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Don’t Get Caught in a Sun Trap – Issues Facing Separated Parents Travelling With Children
10th July, 2018
The run-up to a holiday abroad can be stressful, especially when travelling with children. Laura Clay-Harrisconsiders the additional steps separated parents need to take when taking children abroad.
With the summer holidays approaching, many parents turn their thoughts to trips abroad with the children. However, before booking holidays it is important to consider whether you need permission to take your child abroad.
If you do not have a court order in place in relation to where the children live and spend time, then either parent is able to take the children abroad as long as they have the permission of everyone who has parental responsibility for the children. It is important to obtain this permission before booking, as if you do not get the consent, you may be forced to cancel the holiday.
A person has parental responsibility for a child if they are the child’s mother, or the father and named on the birth certificate (and the child was born after 2003) or married to the child’s mother at the time of the birth of the child. There are other ways of obtaining parental responsibility, through a Parental Responsibility agreement or Order, or if the parents were in a civil partnership at the time of the treatment. There are also times where a member of the child’s extended family can have parental responsibility or another person associated with the child. If you have any doubt about who might have parental responsibility, any member of our family team would be happy to discuss this with you.
It is advisable to obtain the permission of everyone with parental responsibility in writing. This does not need to be a formal letter, but can be a text or email, as long as the meaning is clear. Depending on where you are travelling to, you may be asked by border control to provide evidence the other parent has consented (or the court has made an order allowing you to remove the children from the jurisdiction).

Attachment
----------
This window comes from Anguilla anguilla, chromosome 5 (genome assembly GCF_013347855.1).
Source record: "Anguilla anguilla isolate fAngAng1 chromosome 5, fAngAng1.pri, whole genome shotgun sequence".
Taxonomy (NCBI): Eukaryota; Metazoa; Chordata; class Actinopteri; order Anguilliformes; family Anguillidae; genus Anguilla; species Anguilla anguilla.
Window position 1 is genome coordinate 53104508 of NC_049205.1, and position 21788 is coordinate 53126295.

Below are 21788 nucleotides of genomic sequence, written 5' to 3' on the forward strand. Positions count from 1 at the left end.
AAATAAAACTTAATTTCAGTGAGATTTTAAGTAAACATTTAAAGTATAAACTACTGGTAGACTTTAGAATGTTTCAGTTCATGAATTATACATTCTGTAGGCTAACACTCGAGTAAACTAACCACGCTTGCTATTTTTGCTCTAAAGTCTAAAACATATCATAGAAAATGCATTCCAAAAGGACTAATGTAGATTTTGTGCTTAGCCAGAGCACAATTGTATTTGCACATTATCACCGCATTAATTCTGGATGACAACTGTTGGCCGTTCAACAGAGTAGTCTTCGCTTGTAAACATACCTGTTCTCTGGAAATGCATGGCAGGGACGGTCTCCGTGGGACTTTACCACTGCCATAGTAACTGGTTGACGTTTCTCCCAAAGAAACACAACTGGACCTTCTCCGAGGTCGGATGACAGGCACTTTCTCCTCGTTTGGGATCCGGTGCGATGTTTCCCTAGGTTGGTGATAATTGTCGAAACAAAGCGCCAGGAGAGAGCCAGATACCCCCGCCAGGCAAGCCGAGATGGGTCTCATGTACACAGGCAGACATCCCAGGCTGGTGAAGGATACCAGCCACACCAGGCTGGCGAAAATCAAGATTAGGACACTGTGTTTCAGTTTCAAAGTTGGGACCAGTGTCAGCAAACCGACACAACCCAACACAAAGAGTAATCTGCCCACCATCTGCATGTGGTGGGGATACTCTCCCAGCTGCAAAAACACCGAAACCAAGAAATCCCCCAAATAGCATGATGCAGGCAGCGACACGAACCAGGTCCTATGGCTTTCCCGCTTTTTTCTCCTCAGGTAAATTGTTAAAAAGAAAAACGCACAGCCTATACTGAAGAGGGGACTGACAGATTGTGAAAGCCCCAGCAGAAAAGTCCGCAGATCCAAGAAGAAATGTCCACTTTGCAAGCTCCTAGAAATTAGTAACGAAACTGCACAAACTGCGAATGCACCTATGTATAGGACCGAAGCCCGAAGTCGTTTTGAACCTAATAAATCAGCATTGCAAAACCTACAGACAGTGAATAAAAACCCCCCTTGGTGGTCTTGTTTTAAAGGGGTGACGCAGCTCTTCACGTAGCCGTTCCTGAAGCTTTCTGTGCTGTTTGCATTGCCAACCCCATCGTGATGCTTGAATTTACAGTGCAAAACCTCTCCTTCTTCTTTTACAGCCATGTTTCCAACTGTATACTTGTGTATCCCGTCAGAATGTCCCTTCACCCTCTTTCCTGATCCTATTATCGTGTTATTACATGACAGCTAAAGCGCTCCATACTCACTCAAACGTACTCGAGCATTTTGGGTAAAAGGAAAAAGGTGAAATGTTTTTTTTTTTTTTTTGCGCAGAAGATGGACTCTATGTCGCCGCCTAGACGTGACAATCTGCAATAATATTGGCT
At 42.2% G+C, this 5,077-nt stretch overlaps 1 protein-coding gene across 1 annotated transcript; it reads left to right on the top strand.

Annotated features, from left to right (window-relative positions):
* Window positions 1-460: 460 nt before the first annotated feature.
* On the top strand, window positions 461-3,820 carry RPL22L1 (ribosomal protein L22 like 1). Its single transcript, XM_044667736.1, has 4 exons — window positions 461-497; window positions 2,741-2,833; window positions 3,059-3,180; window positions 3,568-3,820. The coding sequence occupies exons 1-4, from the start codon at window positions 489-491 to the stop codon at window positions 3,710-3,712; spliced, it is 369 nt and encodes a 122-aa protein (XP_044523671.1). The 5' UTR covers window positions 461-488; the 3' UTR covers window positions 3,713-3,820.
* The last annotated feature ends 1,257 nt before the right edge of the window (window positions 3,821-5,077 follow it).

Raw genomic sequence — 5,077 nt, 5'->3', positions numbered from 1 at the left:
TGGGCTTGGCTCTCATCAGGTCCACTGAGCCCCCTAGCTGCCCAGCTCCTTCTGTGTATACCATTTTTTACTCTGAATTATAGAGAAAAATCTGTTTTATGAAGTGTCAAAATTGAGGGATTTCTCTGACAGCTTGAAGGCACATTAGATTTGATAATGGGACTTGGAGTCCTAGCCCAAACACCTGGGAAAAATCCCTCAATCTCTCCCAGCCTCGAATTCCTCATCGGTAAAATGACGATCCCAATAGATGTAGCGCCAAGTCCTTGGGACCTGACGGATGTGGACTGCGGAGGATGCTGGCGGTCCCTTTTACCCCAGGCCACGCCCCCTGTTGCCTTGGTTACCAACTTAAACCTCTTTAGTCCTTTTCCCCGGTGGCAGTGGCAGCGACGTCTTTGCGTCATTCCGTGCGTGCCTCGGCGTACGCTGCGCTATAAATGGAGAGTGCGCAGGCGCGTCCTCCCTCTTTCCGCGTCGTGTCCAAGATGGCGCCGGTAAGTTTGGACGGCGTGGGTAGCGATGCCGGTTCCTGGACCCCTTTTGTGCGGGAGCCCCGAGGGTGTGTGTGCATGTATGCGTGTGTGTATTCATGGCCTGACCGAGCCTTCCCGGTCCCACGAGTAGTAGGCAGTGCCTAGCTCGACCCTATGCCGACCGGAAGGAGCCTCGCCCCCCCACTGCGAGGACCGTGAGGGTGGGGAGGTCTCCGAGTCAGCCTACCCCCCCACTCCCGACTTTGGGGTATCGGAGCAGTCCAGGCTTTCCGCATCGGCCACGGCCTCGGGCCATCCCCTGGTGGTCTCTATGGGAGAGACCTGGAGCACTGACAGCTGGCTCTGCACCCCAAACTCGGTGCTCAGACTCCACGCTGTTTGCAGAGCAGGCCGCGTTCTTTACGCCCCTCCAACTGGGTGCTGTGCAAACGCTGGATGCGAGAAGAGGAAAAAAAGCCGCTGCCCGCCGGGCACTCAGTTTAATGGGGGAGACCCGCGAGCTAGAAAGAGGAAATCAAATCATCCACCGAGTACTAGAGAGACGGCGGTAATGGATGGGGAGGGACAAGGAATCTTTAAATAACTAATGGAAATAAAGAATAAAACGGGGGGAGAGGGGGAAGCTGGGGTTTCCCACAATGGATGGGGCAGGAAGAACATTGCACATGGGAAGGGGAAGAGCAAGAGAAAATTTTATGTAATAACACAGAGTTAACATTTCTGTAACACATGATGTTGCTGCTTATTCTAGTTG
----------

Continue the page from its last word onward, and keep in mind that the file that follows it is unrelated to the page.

When asking for permission to take a child abroad, you should consider giving the details of your holiday to the person giving permission. This can include flight times/numbers and the address of the accommodation you will be staying in. If the person giving permission is concerned about you taking the children abroad, this can provide reassurance. Ideally, this information will be provided as early as possible, before booking, to give time for consideration.
If you have a court order in place that provides for the children to live with you, you are able to take the children abroad for up to 28 days without the permission of others with parental responsibility. If the court order provides for the children to spend time with you, but not live with you, you still need to seek permission from everyone with parental responsibility.
In the event that you do not obtain the permission of everyone with parental responsibility to take the children abroad, you should consider:
1. Making an application to the court for a Specific Issue Order. The court will consider whether you should have permission to take the children abroad. If granted, this Order will override any objection from others with parental responsibility of the child.
2. Changing your arrangements. It may be that the person giving permission is concerned about the location of your holiday or not in agreement to the dates you are proposing. It may be worth discussing if any alterations to the proposed holiday would change their mind.
3. Making an application for a Child Arrangements Order, to ask the court to consider the overall arrangements in place for the children, including the issue of holidays.
If you require any further information or advice in relation to taking children abroad, please contact a member of our Family team who can advise you further.
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